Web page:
Jack started stuffing a map into his backpack. “You wanna go, we can go.”
“No, Jack, the tickets were expensive. I don’t want you to miss out just because of my stupid leg.”
“I’m not missing anything because of your leg,” Jack pointed out. “Did someone say something?”
Crutchie sighed. “It was just these two teenagers. They were idiots. Kept saying things about me faking for passes, and… After I got the churros, they tripped me and… I’m sorry,” Crutchie finished.
“For crushing the churros.” He hesitated before adding, “For holding you back with my leg.”
“Okay, for one thing,” Jack began quickly, “I don’t care about the churros. Are you okay? Did you get hurt?”
Crutchie shrugged. “I broke the fall with my jaw. My hands were full. It still stings a little.”
Jack gently leaned forward, kissing Crutchie’s jaw. “There. Now it’ll get better soon.” Once Crutchie had smiled at that, Jack continued, “Second, I don’t want you to ever think you’re holding me back. I don’t care whether you have one leg, two legs, or three. I love you, Crutch. Not your limbs.” He waited once more for Crutchie to smile shyly, before adding, “And, third, who tripped you, because I’m going to knock some sense into them.”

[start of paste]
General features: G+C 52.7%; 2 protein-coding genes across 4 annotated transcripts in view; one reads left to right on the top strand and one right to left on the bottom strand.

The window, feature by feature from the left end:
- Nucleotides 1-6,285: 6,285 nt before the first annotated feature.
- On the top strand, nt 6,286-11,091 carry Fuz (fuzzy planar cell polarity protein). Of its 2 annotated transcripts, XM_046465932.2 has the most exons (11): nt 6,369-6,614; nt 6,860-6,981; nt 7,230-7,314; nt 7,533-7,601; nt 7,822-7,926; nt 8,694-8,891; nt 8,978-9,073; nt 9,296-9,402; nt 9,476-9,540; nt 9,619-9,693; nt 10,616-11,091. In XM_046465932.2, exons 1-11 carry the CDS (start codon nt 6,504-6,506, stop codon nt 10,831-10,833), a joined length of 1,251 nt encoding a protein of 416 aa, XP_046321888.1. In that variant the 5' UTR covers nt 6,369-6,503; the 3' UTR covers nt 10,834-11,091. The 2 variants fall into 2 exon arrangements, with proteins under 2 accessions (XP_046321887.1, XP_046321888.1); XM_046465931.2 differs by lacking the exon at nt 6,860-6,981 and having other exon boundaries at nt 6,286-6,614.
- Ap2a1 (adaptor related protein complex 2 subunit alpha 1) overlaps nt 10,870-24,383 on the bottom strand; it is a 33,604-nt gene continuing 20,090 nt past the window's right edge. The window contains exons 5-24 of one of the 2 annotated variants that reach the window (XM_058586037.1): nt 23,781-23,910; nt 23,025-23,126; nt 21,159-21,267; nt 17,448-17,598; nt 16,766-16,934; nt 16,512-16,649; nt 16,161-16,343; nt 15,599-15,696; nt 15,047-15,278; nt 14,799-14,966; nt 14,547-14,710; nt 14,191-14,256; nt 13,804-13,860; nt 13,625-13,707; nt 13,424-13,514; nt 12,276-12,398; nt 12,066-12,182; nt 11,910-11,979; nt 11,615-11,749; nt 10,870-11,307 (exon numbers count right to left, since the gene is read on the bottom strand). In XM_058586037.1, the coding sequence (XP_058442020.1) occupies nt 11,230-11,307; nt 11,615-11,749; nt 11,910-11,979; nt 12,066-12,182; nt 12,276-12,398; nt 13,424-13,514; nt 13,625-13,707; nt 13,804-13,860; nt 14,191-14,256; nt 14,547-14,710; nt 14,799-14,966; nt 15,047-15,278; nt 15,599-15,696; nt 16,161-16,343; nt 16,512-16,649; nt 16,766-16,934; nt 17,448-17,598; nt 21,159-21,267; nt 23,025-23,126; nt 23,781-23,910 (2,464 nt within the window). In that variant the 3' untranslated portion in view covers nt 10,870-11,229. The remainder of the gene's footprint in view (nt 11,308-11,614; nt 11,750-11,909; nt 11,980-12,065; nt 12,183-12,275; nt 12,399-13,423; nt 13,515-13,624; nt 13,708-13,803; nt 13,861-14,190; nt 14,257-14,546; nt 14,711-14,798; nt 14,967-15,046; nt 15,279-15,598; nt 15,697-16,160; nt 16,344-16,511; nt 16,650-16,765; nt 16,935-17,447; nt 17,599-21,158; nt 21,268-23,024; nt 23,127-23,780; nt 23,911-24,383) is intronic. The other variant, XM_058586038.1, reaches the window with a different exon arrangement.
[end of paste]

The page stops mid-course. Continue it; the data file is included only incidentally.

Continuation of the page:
“Don’t worry ‘bout it,” Crutchie waved Jack’s concern away. “I’m fine. They’re just idiots. Let ‘em go.”
“On one condition,” Jack agreed.
“Well, two conditions, I guess.”
Crutchie laughed a little. “I don’t know. Seems a little steep, to me,” he teased.
“You don’t even know what my conditions are!” Jack cried out in indignation.
“Fine, what are your conditions?”
“I won’t go after them if you let me go get us some churros because Katherine will kill us if we don’t have any. And, if we go ride Space Mountain first.”
Crutchie studied Jack for a moment. “I don’t know… Those are pretty hard to agree to… Space Mountain?”
“Fine, what do you suggest?”
“Make it Tower of Terror and I’m yours.”
Jack frowned. “That’s in the other park,” he complained.
“Oh, shut up. We have those park-hopper passes.”
Jack relented, kissing Crutchie. “Only for you. Now come on, we’re running out of daylight!”
“It’s 9 in the morning!”
“Yeah, and this kid,” Jack said, gesturing to himself, “ain’t getting any younger!”
“Hollywood, 1939. Amidst the glitz and the glitter of a bustling young movie talent at the height of its golden age, the Hollywood Tower Hotel was a star in its own right. A beacon for the show business elite. Now, something is about to happen that will change all that.”